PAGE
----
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CAREER CONNECTION EXTRA - ONTARIO AT WORK

Hospital construction projects transform the face of health care

By Linda White
Special to The Toronto Sun


The largest construction project in London's history is providing a huge shot in the arm for health care and the economy, with $575 million being spent to upgrade aging hospitals.

"London hospitals have a history of 125 years of service in London," says David Crockett, v-p of integrated facilities management restructuring. "Until recently, there were still some hospitals with wooden floors."

The project will give physicians and staff the tools needed to give patients the best possible care, says Crockett. London has been home to seven hospitals managed by two hospital agencies: the London Health Sciences Centre (LHSC) and St. Joseph's Health Care London.

As a result of recommendations made by the provincial Health Services Restructuring Commission in 1997, those two agencies are working to integrate services and share resources.

Changes include reducing the number of hospitals to five and upgrading older parts of those facilities. Construction began in 1999, was heaviest in 2002/03 and is expected to be complete by 2007/08.

Acute care restructuring at St. Joseph's carries a price tag of $100 million. Of that, $15 million worth of construction is already complete, and the tender for another $35 million should soon be awarded, Crockett reports.

The project includes demolishing the hospital constructed in 1892 and a substantial portion of the 1910 addition (except for the chapel) at the Grosvenor site. The revamped hospital will become the focal point for ambulatory care, low-risk obstetrics and day surgery. Specialized mental health facilities will be rebuilt at the Parkwood site and will result in the closure of London and St. Thomas provincial psychiatric hospitals. That project, expected to be approved in 2004, will cost an estimated $130 million.

Restructuring LHSC, one of the largest teaching hospitals in Canada, will cost $270 million. Of that, $170 million worth of construction is already complete and the tender for another $15 million will soon be awarded, says Crockett.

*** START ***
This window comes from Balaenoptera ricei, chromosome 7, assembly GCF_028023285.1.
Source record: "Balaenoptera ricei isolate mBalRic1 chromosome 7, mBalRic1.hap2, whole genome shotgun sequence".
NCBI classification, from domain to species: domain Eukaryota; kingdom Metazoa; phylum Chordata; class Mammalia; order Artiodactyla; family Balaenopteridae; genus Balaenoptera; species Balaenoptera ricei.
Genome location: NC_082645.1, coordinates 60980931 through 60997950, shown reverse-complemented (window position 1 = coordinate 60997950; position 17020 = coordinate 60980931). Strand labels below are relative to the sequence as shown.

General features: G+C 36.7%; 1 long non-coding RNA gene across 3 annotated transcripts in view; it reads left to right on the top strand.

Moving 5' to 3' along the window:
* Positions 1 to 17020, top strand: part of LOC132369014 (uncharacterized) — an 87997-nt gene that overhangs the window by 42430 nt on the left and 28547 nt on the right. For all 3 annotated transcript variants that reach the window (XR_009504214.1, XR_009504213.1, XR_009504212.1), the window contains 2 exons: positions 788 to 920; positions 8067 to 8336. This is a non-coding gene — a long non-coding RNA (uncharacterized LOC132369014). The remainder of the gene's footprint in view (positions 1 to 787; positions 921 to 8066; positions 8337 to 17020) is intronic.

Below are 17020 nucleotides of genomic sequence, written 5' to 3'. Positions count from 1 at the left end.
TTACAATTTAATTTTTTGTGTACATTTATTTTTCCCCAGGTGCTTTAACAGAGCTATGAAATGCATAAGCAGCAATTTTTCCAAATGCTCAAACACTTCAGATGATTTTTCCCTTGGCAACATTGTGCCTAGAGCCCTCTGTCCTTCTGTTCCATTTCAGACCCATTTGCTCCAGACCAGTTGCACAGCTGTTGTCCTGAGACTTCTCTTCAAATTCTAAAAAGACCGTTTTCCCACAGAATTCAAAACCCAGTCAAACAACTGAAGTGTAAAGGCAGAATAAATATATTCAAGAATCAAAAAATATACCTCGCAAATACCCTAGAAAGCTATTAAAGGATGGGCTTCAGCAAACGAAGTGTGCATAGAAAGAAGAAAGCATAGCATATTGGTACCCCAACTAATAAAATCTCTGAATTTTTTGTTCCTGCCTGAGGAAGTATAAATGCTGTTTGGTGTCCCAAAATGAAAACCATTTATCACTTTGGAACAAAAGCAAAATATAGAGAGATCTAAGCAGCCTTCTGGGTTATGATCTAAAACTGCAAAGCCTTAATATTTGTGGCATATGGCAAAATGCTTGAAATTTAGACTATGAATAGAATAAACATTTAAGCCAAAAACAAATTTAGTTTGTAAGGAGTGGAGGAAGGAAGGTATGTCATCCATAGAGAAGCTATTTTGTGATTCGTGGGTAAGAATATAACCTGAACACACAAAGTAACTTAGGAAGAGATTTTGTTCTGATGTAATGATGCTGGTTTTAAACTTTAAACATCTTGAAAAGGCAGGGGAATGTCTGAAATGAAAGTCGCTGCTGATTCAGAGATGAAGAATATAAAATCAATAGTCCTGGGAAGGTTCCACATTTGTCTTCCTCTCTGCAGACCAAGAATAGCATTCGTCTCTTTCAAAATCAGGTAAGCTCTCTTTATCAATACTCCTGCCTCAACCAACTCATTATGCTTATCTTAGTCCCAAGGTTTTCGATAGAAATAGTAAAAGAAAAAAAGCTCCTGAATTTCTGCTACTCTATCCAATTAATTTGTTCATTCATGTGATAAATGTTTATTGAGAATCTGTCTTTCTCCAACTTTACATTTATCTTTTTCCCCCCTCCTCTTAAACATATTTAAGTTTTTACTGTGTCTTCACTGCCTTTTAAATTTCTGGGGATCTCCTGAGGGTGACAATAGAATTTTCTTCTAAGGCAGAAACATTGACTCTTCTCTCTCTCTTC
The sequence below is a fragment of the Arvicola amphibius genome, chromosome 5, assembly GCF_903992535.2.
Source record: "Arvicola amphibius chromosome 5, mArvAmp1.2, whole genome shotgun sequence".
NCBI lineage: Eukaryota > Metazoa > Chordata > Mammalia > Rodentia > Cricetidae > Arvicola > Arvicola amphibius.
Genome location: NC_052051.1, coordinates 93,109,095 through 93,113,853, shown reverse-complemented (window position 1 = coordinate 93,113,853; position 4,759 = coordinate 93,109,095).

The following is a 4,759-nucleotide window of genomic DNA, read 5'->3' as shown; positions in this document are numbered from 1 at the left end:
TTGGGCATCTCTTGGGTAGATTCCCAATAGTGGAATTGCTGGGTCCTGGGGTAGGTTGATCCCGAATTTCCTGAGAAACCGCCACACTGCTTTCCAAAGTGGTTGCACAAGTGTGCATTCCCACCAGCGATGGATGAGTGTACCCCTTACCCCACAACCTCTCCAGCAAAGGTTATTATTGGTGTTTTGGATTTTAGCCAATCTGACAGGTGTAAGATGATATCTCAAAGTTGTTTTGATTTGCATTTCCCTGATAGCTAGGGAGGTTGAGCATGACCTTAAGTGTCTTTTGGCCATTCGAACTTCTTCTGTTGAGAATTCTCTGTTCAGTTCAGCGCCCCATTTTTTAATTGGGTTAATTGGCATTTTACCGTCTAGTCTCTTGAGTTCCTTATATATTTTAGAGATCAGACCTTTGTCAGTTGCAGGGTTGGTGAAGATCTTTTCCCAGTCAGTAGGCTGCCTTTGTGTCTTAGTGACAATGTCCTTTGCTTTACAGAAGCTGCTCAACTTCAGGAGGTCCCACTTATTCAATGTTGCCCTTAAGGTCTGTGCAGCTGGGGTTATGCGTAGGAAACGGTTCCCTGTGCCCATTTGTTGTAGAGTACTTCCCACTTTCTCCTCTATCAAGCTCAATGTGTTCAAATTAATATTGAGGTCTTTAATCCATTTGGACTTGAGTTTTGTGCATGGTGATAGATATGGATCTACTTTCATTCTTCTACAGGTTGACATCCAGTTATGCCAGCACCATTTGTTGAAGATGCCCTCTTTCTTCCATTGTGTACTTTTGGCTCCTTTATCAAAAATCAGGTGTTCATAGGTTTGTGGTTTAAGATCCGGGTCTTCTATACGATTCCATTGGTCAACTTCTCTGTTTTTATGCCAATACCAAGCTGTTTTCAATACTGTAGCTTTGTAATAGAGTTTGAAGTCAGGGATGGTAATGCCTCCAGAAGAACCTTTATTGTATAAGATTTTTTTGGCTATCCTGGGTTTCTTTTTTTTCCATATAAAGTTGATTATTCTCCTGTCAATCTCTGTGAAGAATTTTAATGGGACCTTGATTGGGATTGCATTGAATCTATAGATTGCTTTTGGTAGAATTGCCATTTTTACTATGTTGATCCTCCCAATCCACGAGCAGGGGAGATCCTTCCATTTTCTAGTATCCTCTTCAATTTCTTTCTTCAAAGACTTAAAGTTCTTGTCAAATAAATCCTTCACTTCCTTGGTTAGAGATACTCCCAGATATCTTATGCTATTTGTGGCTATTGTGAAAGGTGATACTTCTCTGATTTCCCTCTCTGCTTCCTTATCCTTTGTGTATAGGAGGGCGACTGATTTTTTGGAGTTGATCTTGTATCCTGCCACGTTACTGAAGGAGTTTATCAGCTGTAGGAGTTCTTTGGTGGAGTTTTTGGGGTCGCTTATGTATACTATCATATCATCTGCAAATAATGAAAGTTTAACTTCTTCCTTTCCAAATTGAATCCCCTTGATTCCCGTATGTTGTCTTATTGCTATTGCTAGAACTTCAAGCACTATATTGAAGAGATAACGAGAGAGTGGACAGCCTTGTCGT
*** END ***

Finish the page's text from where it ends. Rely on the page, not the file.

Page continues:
That project includes constructing a new tower at the corner of Commissioners and Wellington Roads and closing the South Street site. Nine new operating rooms recently opened at the hospital's university campus, including one dedicated to research utilizing robotic technology. Another $75 million has been spent on two parking garages and two office towers at LHSC.

Together, the construction projects translate into 6,600 person years of construction over a 7-year period, Crockett reports. "The ripple effect -- the secondary impact of getting products for the construction -- translates into 15,000 person years of construction. The impact is huge," he says. The tender process is expected to attract more than 50 companies by the end of construction. "We tend to attract bids from Ontario, but most comes from London and southwest Ontario," says Crockett. "We sometimes draw in specialty trades from across Ontario."

The demand for skilled trades is high, particularly in London where construction is also taking place at the University of Western Ontario.

"There's a peak demand right now, but we've only had one situation where we've been delayed," Crockett says. "It has created a wonderful opportunity to work."

Other challenges include scheduling work so hospital services remain operational with minimal disruption. A "design as you go" process allows the hospitals to incorporate the latest technologies. "We know what our plan is, but won't design until a year before construction," Crockett says.

In addition to incorporating the latest medical advances, the hospitals are also committed to energy conservation initiatives.

(Linda White (linda.white@rogers.com) is a freelance writer based in Brooklin, Ont.)



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